Alan Keyes has a column at the Worldnutdaily about the Afghani man targeted for the death penalty for converting to Christianity. It sounds very much like something I might write on the subject of liberty and the need to protect it not only from dictators but from democratic majorities as well. I’ll put a long quote from his column and my reaction below the fold:
The principle of democracy is majority rule. Does anyone deny that the overwhelming majority of Afghanistan’s population is Muslim? It is also likely that a majority of the Afghan population supports the decision to bring charges against the Christian convert, and even to put him to death when he is found guilty as charged of abandoning Islam.
This case is not about respect for democratic principle. It is about respect for the principles of unalienable human rights from which the preference for democratic self-government ultimately derives. The doctrine of unalienable rights, which requires that government be based upon consent (i.e., elections decided by majority vote) also prescribes limits upon the legitimate uses of government coercion. Even with the support of an overwhelming majority, government cannot legitimately use or threaten to use force to destroy the unalienable rights of individuals.
The right to individual self-determination in matters of conscience is the first and foremost of these rights, and the one on which depends the very possibility of individual liberty in other respects. There can be no liberty without choice, and there can be no free choice when the threat of violence holds conscience in the iron grip of fear. This is why Jefferson wisely swore “eternal enmity against every form of tyranny over the mind of man.”
It is also why terrorism poses a threat to humanity that goes beyond the destruction of physical life. Terrorists seek to inspire fear by systematically employing violence against the innocent, with the ultimate aim of bending to submission the mind and will of targeted populations. In a sense, terrorism is the common principle of all physically despotic regimes, the naked truth at the heart of violent tyranny. If in Afghanistan the United States tolerates the threat or use of force to coerce conscience, we are allowing the principle of terrorism to triumph once again in the very country we say we are reclaiming from the terrorist scourge. Given the sacrifice of life good people have already made, this would be more than tragic irony – it would be criminal neglect of duty.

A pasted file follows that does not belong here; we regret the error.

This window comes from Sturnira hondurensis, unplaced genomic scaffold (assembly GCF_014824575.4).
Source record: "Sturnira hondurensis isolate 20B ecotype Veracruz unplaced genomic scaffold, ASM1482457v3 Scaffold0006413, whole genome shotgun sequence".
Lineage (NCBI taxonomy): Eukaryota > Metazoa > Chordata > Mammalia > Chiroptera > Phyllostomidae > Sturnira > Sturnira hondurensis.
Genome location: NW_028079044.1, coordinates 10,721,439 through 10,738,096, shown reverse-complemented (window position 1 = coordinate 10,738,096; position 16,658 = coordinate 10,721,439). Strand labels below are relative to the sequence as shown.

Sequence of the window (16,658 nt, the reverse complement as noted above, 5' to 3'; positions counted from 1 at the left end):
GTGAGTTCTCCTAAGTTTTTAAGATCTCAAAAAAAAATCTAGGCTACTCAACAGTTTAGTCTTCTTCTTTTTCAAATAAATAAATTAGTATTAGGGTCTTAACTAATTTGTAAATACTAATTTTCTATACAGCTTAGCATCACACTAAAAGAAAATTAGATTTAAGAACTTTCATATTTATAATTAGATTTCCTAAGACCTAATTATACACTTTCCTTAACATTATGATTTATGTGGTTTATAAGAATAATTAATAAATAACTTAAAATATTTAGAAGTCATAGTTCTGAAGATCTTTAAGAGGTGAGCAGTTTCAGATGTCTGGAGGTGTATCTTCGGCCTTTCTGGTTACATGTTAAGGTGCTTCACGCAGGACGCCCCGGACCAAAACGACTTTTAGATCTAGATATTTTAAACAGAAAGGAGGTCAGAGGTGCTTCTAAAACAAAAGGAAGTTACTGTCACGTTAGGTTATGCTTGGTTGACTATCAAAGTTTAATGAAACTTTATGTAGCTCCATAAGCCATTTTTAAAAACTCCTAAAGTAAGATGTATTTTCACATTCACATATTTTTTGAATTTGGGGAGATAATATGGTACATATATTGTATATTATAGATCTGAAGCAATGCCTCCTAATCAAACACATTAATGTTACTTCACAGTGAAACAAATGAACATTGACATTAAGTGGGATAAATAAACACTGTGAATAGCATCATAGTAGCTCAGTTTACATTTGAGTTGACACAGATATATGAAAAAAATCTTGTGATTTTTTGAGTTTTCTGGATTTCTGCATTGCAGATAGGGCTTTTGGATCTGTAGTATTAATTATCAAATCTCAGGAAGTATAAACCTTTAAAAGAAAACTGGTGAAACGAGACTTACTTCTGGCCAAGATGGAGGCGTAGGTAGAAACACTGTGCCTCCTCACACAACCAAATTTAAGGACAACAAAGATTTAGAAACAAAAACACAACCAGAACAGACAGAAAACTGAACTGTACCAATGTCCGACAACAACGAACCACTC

Hear, hear. I agree with every word of that. Unfortunately, Keyes doesn’t agree with his own words when it comes to a wide range of issues, most obviously gay rights. The man has never seen an anti-gay policy that he didn’t endorse. He railed against the Lawrence v Texas decision as an outrage, cursed those “unelected judges” for daring to overturn the “will of the people”. Where was that concern for unalienable rights that must be protected against democratic majorities then?
Where was the rhetoric about “self-determination in matters of conscience” in that situation? Where was his opposition to the “use of force to coerce conscience” when it comes to throwing people in prison for doing nothing more than choosing a consenting adult lover that Keyes disapproves of? It was non-existent. Why? Because Keyes only cares about unalienable rights when he approves of the people claiming them. When someone actually exercises those unalienable rights to do something Keyes finds morally objectionable, he is all for coercion and the use of force to override the self-determination of the individual.